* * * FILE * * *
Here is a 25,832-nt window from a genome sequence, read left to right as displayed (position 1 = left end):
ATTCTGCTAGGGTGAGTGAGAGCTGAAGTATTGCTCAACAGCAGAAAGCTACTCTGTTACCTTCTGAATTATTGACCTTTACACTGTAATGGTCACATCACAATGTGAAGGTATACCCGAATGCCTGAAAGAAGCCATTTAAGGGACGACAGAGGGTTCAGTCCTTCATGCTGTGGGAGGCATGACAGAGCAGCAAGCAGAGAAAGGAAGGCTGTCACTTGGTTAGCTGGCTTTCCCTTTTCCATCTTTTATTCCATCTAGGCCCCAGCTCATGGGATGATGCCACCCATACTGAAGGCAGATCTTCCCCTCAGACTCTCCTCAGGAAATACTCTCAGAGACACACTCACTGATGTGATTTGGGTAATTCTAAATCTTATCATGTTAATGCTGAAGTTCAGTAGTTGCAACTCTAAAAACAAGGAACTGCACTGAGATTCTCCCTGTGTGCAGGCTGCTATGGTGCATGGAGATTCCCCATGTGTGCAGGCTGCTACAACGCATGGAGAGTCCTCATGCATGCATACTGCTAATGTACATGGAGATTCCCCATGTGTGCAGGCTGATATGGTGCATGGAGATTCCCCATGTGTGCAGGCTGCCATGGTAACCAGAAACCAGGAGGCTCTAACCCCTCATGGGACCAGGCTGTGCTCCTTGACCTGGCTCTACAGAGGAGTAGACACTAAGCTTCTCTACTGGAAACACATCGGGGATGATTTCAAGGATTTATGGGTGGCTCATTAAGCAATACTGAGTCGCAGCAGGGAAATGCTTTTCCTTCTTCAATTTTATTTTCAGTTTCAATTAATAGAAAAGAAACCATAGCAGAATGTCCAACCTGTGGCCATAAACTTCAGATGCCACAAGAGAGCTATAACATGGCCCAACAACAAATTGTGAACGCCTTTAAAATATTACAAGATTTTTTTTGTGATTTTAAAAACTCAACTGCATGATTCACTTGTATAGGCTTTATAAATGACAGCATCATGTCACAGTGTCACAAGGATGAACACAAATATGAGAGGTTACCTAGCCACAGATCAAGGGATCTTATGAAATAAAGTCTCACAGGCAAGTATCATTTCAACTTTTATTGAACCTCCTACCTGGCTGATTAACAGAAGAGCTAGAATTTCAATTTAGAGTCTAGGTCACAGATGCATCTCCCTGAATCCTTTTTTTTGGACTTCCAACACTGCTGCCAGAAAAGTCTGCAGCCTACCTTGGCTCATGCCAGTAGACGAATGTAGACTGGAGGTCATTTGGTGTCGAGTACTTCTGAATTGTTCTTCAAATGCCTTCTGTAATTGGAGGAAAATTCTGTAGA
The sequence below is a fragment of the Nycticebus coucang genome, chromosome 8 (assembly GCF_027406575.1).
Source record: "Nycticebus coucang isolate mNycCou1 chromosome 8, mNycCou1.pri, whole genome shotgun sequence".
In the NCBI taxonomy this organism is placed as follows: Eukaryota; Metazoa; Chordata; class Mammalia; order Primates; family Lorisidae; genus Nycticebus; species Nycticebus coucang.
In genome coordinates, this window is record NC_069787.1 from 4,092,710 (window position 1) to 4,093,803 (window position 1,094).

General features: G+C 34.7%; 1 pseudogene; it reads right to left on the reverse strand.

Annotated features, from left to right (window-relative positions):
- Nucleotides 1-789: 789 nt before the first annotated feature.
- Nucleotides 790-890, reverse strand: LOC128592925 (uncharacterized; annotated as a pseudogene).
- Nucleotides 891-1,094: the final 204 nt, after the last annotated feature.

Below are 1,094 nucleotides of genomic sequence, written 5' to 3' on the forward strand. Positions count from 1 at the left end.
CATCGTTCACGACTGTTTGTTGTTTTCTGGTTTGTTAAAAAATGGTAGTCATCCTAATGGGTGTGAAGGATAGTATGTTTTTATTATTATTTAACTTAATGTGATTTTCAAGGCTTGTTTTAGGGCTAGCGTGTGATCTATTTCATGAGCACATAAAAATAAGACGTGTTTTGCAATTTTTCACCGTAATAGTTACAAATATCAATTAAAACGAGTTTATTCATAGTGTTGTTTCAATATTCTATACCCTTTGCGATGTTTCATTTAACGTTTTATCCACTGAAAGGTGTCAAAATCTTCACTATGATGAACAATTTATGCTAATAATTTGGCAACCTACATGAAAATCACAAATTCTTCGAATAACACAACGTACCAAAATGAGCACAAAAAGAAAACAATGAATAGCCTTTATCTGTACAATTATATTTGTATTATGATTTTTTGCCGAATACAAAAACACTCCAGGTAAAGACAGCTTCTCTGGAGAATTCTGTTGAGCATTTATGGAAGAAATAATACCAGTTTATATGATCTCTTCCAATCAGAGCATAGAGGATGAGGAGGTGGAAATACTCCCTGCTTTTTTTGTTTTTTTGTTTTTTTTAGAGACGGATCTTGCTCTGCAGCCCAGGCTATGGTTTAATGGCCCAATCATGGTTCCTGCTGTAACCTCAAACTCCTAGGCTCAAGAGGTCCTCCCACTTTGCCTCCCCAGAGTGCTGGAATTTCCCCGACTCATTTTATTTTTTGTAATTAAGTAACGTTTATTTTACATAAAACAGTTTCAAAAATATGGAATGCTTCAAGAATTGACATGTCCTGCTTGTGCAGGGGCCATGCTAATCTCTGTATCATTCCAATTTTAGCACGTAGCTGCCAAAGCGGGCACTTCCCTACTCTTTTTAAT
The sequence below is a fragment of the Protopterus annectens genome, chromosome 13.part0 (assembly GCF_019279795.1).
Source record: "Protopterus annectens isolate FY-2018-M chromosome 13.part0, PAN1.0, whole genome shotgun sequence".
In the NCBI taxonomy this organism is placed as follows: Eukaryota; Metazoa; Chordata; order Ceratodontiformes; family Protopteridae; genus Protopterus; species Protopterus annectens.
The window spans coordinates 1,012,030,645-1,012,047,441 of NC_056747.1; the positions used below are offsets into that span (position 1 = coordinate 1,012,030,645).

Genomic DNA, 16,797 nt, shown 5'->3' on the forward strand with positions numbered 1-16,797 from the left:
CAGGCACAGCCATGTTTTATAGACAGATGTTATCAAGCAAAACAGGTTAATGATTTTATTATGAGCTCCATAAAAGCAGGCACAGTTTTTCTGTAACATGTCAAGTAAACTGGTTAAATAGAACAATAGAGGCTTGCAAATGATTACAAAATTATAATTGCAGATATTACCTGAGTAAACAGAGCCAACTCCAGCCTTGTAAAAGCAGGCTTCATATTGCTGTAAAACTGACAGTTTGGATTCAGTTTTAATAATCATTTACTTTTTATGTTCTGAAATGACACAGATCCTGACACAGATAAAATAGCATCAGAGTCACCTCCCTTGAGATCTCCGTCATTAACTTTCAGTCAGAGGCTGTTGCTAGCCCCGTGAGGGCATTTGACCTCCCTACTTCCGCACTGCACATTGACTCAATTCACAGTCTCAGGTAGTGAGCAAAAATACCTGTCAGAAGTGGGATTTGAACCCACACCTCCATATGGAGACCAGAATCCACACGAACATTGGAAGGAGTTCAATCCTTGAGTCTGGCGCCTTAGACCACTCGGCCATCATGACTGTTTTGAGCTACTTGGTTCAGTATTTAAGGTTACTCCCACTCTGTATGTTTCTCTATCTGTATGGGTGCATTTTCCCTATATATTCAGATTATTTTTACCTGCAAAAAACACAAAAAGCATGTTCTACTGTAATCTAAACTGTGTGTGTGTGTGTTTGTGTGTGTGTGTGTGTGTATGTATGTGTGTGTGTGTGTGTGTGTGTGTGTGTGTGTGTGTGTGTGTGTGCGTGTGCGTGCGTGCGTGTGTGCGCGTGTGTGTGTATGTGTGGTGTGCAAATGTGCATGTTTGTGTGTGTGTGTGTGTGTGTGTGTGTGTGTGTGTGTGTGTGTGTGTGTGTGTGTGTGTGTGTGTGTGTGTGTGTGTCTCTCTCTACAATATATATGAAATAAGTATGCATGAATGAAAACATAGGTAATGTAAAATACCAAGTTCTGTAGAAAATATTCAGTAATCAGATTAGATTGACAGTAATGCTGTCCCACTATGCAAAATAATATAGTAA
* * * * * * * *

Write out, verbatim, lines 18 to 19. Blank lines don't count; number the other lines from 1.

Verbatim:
Genomic DNA, 16,797 nt, shown 5'->3' on the forward strand with positions numbered 1-16,797 from the left:
CAGGCACAGCCATGTTTTATAGACAGATGTTATCAAGCAAAACAGGTTAATGATTTTATTATGAGCTCCATAAAAGCAGGCACAGTTTTTCTGTAACATGTCAAGTAAACTGGTTAAATAGAACAATAGAGGCTTGCAAATGATTACAAAATTATAATTGCAGATATTACCTGAGTAAACAGAGCCAACTCCAGCCTTGTAAAAGCAGGCTTCATATTGCTGTAAAACTGACAGTTTGGATTCAGTTTTAATAATCATTTACTTTTTATGTTCTGAAATGACACAGATCCTGACACAGATAAAATAGCATCAGAGTCACCTCCCTTGAGATCTCCGTCATTAACTTTCAGTCAGAGGCTGTTGCTAGCCCCGTGAGGGCATTTGACCTCCCTACTTCCGCACTGCACATTGACTCAATTCACAGTCTCAGGTAGTGAGCAAAAATACCTGTCAGAAGTGGGATTTGAACCCACACCTCCATATGGAGACCAGAATCCACACGAACATTGGAAGGAGTTCAATCCTTGAGTCTGGCGCCTTAGACCACTCGGCCATCATGACTGTTTTGAGCTACTTGGTTCAGTATTTAAGGTTACTCCCACTCTGTATGTTTCTCTATCTGTATGGGTGCATTTTCCCTATATATTCAGATTATTTTTACCTGCAAAAAACACAAAAAGCATGTTCTACTGTAATCTAAACTGTGTGTGTGTGTGTTTGTGTGTGTGTGTGTGTGTATGTATGTGTGTGTGTGTGTGTGTGTGTGTGTGTGTGTGTGTGTGTGTGTGCGTGTGCGTGCGTGCGTGTGTGCGCGTGTGTGTGTATGTGTGGTGTGCAAATGTGCATGTTTGTGTGTGTGTGTGTGTGTGTGTGTGTGTGTGTGTGTGTGTGTGTGTGTGTGTGTGTGTGTGTGTGTGTGTGTGTGTCTCTCTCTACAATATATATGAAATAAGTATGCATGAATGAAAACATAGGTAATGTAAAATACCAAGTTCTGTAGAAAATATTCAGTAATCAGATTAGATTGACAGTAATGCTGTCCCACTATGCAAAATAATATAGTAA